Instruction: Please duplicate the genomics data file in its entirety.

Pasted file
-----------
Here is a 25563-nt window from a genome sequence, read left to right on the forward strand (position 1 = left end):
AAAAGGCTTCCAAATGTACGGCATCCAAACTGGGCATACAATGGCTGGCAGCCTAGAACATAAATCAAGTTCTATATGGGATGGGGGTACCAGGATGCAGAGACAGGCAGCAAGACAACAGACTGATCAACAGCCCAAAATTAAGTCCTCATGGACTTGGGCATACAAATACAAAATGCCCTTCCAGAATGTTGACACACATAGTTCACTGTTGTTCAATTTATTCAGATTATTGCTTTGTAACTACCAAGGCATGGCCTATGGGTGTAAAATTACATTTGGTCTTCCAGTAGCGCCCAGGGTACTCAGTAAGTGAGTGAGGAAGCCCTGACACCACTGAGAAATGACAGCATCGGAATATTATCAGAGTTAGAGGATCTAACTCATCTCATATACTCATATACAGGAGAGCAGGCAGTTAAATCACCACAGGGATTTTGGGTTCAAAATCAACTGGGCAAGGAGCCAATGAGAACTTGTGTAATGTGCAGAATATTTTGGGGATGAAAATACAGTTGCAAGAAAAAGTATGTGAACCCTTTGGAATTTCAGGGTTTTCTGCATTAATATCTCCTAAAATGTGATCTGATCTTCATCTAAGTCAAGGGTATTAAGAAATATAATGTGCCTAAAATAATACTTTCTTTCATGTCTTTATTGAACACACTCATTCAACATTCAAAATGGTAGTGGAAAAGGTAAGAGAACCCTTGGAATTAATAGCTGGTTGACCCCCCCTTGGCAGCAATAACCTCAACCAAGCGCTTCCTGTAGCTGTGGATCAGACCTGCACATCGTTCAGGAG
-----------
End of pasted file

Here is a 25563-nt window from a genome sequence, read left to right on the forward strand (position 1 = left end):
AAAAGGCTTCCAAATGTACGGCATCCAAACTGGGCATACAATGGCTGGCAGCCTAGAACATAAATCAAGTTCTATATGGGATGGGGGTACCAGGATGCAGAGACAGGCAGCAAGACAACAGACTGATCAACAGCCCAAAATTAAGTCCTCATGGACTTGGGCATACAAATACAAAATGCCCTTCCAGAATGTTGACACACATAGTTCACTGTTGTTCAATTTATTCAGATTATTGCTTTGTAACTACCAAGGCATGGCCTATGGGTGTAAAATTACATTTGGTCTTCCAGTAGCGCCCAGGGTACTCAGTAAGTGAGTGAGGAAGCCCTGACACCACTGAGAAATGACAGCATCGGAATATTATCAGAGTTAGAGGATCTAACTCATCTCATATACTCATATACAGGAGAGCAGGCAGTTAAATCACCACAGGGATTTTGGGTTCAAAATCAACTGGGCAAGGAGCCAATGAGAACTTGTGTAATGTGCAGAATATTTTGGGGATGAAAATACAGTTGCAAGAAAAAGTATGTGAACCCTTTGGAATTTCAGGGTTTTCTGCATTAATATCTCCTAAAATGTGATCTGATCTTCATCTAAGTCAAGGGTATTAAGAAATATAATGTGCCTAAAATAATACTTTCTTTCATGTCTTTATTGAACACACTCATTCAACATTCAAAATGGTAGTGGAAAAGGTAAGAGAACCCTTGGAATTAATAGCTGGTTGACCCCCCCTTGGCAGCAATAACCTCAACCAAGCGCTTCCTGTAGCTGTGGATCAGACCTGCACATCGTTCAGGAG